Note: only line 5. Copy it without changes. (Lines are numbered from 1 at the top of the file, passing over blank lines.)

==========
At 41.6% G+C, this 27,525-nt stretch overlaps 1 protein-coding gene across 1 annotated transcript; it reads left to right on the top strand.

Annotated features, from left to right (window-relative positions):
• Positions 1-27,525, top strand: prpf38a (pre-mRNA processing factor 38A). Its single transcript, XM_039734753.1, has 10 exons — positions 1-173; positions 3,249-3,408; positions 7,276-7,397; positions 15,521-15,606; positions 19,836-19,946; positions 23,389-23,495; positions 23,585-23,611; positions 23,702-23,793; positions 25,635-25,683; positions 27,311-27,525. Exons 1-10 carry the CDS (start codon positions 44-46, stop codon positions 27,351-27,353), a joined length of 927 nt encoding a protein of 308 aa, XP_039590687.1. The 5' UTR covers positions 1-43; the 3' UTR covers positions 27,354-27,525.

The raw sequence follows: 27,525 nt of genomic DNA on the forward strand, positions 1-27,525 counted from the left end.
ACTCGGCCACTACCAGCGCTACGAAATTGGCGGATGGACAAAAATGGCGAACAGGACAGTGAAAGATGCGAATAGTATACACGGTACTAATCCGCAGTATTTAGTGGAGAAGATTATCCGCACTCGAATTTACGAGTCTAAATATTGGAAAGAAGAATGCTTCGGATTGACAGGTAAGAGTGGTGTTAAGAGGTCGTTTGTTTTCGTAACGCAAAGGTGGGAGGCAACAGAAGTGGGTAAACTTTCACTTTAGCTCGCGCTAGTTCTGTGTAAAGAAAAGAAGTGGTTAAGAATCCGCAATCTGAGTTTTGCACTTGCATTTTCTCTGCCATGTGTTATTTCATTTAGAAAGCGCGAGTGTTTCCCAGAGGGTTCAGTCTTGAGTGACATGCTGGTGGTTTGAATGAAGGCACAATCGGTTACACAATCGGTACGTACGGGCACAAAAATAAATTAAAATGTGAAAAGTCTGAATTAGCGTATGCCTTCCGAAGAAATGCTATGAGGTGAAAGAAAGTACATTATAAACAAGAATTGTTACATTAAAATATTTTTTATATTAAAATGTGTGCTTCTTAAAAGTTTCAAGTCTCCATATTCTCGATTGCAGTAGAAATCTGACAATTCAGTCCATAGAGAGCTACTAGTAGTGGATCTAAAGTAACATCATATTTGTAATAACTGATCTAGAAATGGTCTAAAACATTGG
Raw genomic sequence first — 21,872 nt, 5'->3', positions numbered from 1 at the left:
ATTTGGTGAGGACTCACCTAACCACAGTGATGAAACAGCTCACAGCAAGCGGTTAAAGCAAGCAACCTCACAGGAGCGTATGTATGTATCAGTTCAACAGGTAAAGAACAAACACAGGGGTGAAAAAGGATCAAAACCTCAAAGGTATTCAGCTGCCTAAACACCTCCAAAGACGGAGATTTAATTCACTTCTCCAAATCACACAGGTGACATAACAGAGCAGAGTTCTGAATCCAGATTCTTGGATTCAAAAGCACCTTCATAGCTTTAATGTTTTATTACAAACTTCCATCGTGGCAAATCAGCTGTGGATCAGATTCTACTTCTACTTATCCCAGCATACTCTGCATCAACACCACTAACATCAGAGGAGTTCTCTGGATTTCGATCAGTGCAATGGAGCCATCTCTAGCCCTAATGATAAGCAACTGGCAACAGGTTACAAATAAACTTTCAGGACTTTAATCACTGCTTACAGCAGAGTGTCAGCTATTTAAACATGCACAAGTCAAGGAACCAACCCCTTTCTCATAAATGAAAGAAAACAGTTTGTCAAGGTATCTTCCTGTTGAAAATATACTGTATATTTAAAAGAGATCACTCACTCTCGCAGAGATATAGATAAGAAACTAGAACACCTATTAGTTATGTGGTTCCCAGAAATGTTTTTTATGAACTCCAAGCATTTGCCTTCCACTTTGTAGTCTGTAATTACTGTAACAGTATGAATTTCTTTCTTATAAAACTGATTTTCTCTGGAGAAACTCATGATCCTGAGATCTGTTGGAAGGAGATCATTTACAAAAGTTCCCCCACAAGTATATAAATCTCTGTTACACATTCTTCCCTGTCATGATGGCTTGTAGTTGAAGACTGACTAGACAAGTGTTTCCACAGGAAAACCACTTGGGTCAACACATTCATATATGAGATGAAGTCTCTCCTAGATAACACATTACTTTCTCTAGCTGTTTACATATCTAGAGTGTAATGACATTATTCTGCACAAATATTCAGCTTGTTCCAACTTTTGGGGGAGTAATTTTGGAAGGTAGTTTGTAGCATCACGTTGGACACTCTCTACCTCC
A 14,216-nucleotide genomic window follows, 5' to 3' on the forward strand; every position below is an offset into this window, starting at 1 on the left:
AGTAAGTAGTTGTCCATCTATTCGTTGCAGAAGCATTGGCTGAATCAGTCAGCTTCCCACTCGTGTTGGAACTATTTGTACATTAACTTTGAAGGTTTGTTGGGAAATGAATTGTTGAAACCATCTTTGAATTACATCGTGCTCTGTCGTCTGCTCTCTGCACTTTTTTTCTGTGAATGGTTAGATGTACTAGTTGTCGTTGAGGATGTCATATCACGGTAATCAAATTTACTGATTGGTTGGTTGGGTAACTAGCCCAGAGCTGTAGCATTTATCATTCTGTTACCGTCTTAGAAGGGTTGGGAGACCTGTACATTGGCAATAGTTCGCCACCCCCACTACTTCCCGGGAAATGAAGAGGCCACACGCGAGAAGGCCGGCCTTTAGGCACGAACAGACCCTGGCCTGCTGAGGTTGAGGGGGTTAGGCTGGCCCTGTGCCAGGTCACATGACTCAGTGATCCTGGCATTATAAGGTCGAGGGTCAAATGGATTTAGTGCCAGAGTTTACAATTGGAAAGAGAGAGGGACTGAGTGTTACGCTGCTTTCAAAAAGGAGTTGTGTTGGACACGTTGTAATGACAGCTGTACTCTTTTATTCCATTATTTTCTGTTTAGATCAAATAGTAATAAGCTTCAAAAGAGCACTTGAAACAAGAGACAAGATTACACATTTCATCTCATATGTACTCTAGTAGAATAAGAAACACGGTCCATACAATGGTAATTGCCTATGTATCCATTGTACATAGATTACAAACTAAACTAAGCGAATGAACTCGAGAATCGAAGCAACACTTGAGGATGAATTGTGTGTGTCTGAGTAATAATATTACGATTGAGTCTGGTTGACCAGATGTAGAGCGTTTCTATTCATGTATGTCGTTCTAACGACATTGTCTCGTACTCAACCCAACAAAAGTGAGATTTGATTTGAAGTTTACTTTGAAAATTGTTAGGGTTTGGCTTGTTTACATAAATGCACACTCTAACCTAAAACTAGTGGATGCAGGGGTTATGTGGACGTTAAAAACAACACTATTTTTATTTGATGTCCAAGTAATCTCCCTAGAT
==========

ACTCGGCCACTACCAGCGCTACGAAATTGGCGGATGGACAAAAATGGCGAACAGGACAGTGAAAGATGCGAATAGTATACACGGTACTAATCCGCAGTATTTAGTGGAGAAGATTATCCGCACTCGAATTTACGAGTCTAAATATTGGAAAGAAGAATGCTTCGGATTGACAGGTAAGAGTGGTGTTAAGAGGTCGTTTGTTTTCGTAACGCAAAGGTGGGAGGCAACAGAAGTGGGTAAACTTTCACTTTAGCTCGCGCTAGTTCTGTGTAAAGAAAAGAAGTGGTTAAGAATCCGCAATCTGAGTTTTGCACTTGCATTTTCTCTGCCATGTGTTATTTCATTTAGAAAGCGCGAGTGTTTCCCAGAGGGTTCAGTCTTGAGTGACATGCTGGTGGTTTGAATGAAGGCACAATCGGTTACACAATCGGTACGTACGGGCACAAAAATAAATTAAAATGTGAAAAGTCTGAATTAGCGTATGCCTTCCGAAGAAATGCTATGAGGTGAAAGAAAGTACATTATAAACAAGAATTGTTACATTAAAATATTTTTTATATTAAAATGTGTGCTTCTTAAAAGTTTCAAGTCTCCATATTCTCGATTGCAGTAGAAATCTGACAATTCAGTCCATAGAGAGCTACTAGTAGTGGATCTAAAGTAACATCATATTTGTAATAACTGATCTAGAAATGGTCTAAAACATTGG